Alcohol was a contributing factor to the tragedy that became Margaret’s life. When I am asked why I don’t drink alcohol, my answer is that alcohol has caused so much pain in my life. I was born lucky in that I hate the taste of alcohol and while it played a big part in my single life, it has no place in my life today. We have friends and family who drink alcohol and attend events where it is served, however, we don’t keep or offer alcohol in our home. My sister and I were hopeful that our mother would stop drinking or at least cut down after Margaret died but for her it just wasn’t that simple.
*I have changed the names of those involved in this story even though it was a very long time ago. There are lessons to be learned from this story so if it helps one person to see the truth in themselves, it will have been worth the telling. I leave it up to the reader as to what they take away from the reading of it.
Margaret got her new house and though it didn’t seem much larger than the old one, I’m sure getting away from the memories of the old house was a relief.
I wish I could say that life improved for Maggie but while she might have thought she was on a good path, she made a very large mistake. She became desperate to prove that she was desirable to men. She started dressing provocatively and going out with one man after another. She finally settled on a merchant marine. I found him to be creepy and couldn’t understand why my parents would have anything to do with him. My mother’s explanation was that they put up with Doug for Maggie’s sake but I think they just didn’t want to see what a useless creep he really was. Maggie’s biological children were adults and had their own families by then but her five adopted children were still at home. Margaret married Doug and he moved into the house with her and her adopted children.
There was a lot of heavy drinking in that house and my mother and Gayle got into a habit of going by there after work to “have a drink”. Maggie and Doug lived in the same town where my mother worked. We had moved to another town a short distance away and had to drive to their town or another one for groceries etc. My mother would often go to the “grocery store” after work and then go to their house and drink. It was very frustrating for my sister and I because we would have to track mom down if we needed permission to do anything. We felt lonely and abandoned waiting for her to come home and when she got home, she was usually drunk.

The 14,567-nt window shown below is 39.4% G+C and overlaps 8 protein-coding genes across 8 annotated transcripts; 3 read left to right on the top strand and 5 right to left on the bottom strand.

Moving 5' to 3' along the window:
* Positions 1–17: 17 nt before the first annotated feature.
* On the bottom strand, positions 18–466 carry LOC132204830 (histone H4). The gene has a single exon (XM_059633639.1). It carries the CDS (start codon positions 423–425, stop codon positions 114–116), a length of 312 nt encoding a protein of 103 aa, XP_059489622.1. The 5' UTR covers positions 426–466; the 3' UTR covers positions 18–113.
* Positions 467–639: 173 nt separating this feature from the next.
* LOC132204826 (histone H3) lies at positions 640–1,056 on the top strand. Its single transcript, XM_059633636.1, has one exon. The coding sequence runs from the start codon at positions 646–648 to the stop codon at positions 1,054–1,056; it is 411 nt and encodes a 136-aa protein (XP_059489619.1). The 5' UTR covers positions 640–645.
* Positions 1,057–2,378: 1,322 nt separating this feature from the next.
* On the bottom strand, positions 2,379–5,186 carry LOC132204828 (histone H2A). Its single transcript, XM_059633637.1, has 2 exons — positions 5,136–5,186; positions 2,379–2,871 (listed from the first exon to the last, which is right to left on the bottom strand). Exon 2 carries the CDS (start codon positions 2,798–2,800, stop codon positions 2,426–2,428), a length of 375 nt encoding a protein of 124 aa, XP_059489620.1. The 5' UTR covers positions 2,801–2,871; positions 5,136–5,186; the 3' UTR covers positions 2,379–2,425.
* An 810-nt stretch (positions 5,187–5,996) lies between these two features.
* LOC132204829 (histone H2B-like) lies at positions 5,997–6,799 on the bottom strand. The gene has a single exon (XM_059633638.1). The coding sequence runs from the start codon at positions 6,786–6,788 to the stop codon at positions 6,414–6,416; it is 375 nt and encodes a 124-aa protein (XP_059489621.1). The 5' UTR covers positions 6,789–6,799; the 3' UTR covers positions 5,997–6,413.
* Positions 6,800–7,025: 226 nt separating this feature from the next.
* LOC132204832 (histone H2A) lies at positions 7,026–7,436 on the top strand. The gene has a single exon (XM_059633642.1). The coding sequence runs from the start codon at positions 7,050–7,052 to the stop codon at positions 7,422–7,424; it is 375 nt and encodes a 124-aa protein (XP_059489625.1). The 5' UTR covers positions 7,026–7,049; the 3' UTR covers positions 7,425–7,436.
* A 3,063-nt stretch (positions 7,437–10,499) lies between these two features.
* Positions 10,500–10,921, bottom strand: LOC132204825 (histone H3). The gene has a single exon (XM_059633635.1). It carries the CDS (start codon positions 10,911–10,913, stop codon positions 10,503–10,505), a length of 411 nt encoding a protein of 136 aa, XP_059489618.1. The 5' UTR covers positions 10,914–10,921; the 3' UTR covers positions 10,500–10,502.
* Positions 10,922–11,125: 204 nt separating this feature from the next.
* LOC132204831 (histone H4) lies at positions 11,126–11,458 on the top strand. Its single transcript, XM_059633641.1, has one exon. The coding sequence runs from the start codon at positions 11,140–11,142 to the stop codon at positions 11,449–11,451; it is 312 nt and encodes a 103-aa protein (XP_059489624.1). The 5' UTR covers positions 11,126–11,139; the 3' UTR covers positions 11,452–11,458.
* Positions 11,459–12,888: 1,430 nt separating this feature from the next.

Reading my stories would make it easy to put my family and family friends into a “white trash” category but they weren’t. The fallacy of this kind of dysfunction is that it doesn’t happen to decent people. Not true. If you follow my blog, my hope is that you will see that dysfunctional families often don’t know that they are becoming dysfunctional or are dysfunctional because their lifestyle is no different from those in their social circle. It’s kind of like, “If its o.k for them, its o.k. for us.”
Eventually, one of the Maggie’s adopted girls told her school officials that Doug had been molesting her. The other girls were questioned and at least one other, maybe two admitted that he had molested them as well. When she was notified, Maggie called the children liars and Children’s Protective Services split the children between her biological son and daughter. This is a woman who I loved and spent so much time with, who was as much a part of my life as my own parents. How could she do this to her kids? How could she choose that asshole over her kids? Why couldn’t she see who he was or why didn’t she want to see what he was? It hurt.
When I worked for a police department, I saw first hand that women will betray their children so often to hold on to a man. I don’t need to tell you that though, do I? Constantly we read or hear in the news about the boyfriend or the stepfather physically or sexually abusing the children or even worse, killing them. Yes, I know that women do it also but it is different. Men don’t have the same desperation to have a woman be a part of their life as women have a desperation to have a man in their life, its ingrained into women. Our mothers push and prod to get us married and have children and if we want more, if it isn’t a priority, then there is something wrong with us. Yes, we are progressing but not entirely. There are those who do not have parents encouraging and supporting their need to become individuals before they become a wives and mother. Those women can easily fall into the get married, have kids and struggle mentality, after all, that is what we are supposed to do. Some religious zealots believe it is our sole purpose based on bible teachings.
Every year on Christmas Eve, my parents had a big party for family and friends. That year, my brother, sister, sister-in-law and I could not believe that my parents allowed Margaret to bring Doug to the party. He tried to talk to me but I excused myself and walked away. The next day I asked my parents why they invited him and told them how I felt when he was around. I will never forget my dad saying, “He would never do anything to my daughters.” Hello Dad, is anyone in there? He would molest Margaret’s children but not yours? Was my dad that naive or did he just feel guilty for exposing me to Doug in the first place? Needless to say, I felt angry that my feelings were dismissed so easily. My dad did not know that I had ever been molested because my mother never told him.